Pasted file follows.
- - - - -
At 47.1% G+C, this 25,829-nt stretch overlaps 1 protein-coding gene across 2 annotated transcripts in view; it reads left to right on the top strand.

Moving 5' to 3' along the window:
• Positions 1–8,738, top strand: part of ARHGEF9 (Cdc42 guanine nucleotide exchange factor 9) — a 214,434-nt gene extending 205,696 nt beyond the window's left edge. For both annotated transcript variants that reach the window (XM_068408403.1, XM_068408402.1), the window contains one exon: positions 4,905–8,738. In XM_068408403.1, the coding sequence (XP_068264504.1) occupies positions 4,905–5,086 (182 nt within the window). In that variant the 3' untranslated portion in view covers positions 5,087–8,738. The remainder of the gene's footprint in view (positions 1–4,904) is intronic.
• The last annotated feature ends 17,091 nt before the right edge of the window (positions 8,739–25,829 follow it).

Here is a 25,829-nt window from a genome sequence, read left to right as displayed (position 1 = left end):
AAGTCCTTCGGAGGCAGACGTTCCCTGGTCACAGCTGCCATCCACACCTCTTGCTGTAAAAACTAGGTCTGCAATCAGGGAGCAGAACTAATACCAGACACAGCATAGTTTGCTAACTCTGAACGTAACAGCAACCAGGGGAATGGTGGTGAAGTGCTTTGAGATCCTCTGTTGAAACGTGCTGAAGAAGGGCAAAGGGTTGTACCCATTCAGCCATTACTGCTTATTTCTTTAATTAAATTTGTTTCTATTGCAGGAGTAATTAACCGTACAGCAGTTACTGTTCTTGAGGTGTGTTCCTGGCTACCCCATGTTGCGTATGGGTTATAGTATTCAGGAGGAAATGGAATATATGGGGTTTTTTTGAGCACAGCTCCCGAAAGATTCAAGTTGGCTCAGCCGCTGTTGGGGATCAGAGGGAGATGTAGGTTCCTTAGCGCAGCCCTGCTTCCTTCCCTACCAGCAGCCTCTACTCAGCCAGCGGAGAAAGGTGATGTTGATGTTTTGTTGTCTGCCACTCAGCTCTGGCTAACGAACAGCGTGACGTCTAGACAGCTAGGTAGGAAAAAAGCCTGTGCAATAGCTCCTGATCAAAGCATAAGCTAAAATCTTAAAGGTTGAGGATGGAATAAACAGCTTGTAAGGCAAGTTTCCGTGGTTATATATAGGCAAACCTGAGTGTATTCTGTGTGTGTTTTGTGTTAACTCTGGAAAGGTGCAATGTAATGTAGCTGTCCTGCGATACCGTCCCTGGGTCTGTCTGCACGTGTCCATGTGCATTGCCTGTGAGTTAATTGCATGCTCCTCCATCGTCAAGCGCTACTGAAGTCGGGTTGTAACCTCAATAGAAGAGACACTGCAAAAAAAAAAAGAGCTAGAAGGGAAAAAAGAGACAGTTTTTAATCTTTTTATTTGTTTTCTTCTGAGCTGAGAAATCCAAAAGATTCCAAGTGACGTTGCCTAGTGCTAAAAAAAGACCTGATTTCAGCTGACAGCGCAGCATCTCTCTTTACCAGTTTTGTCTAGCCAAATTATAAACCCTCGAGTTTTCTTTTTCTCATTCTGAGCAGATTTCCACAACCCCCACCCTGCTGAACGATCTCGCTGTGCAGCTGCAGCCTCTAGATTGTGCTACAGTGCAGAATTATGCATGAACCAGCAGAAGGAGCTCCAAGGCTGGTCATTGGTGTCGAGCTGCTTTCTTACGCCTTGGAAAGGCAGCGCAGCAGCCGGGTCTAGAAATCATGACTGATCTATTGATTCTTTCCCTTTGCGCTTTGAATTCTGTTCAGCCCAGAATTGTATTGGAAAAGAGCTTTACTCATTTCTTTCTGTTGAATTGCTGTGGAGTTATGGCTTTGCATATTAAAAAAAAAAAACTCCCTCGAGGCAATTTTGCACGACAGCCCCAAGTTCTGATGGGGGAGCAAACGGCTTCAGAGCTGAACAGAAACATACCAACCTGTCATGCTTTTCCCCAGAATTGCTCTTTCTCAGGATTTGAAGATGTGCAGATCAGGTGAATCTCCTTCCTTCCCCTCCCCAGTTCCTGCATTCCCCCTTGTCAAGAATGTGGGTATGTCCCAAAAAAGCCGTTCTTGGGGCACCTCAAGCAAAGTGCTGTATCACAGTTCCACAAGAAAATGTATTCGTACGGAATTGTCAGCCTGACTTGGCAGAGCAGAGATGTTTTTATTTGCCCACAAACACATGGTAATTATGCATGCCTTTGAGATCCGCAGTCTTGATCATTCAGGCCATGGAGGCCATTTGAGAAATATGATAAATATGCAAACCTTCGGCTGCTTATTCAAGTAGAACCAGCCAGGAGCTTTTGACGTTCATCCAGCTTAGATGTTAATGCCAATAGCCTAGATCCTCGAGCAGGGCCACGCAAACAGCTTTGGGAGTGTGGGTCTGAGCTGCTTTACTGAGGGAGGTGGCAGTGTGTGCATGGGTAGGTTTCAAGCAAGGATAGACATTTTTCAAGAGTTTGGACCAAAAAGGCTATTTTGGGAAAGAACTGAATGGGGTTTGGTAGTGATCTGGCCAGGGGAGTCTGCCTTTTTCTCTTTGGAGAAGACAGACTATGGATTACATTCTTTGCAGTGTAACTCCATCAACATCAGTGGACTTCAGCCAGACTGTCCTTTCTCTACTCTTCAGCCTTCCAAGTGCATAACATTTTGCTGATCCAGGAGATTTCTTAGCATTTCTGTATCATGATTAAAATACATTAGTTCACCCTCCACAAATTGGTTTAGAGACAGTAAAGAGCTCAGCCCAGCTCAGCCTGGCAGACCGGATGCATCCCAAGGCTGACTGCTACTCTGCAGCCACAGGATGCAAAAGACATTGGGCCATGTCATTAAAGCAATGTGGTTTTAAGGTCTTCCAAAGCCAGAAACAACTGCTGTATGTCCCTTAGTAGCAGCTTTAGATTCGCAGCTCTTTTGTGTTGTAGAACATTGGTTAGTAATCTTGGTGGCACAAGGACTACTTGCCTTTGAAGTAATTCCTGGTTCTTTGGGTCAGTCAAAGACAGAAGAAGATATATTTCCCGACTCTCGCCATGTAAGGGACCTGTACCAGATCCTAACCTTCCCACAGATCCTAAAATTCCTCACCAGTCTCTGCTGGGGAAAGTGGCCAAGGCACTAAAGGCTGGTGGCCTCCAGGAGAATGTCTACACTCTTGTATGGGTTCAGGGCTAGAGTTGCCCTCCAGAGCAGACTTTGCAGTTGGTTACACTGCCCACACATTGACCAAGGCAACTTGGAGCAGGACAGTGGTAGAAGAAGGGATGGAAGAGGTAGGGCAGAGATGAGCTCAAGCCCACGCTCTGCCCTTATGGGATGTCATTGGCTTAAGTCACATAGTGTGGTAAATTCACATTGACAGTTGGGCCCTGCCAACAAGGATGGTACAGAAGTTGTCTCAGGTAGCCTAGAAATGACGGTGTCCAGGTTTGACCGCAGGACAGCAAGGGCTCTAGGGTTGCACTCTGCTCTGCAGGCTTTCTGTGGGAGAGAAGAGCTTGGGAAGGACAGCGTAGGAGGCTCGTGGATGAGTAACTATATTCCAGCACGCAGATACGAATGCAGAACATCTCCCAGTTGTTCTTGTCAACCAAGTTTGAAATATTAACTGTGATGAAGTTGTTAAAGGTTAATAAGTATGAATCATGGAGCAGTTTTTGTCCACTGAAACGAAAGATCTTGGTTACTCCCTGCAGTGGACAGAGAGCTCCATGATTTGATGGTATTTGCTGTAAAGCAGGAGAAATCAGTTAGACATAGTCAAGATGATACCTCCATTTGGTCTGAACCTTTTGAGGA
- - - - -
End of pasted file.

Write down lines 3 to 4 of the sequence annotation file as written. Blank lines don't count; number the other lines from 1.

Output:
• Positions 1–8,738, top strand: part of ARHGEF9 (Cdc42 guanine nucleotide exchange factor 9) — a 214,434-nt gene extending 205,696 nt beyond the window's left edge. For both annotated transcript variants that reach the window (XM_068408403.1, XM_068408402.1), the window contains one exon: positions 4,905–8,738. In XM_068408403.1, the coding sequence (XP_068264504.1) occupies positions 4,905–5,086 (182 nt within the window). In that variant the 3' untranslated portion in view covers positions 5,087–8,738. The remainder of the gene's footprint in view (positions 1–4,904) is intronic.
• The last annotated feature ends 17,091 nt before the right edge of the window (positions 8,739–25,829 follow it).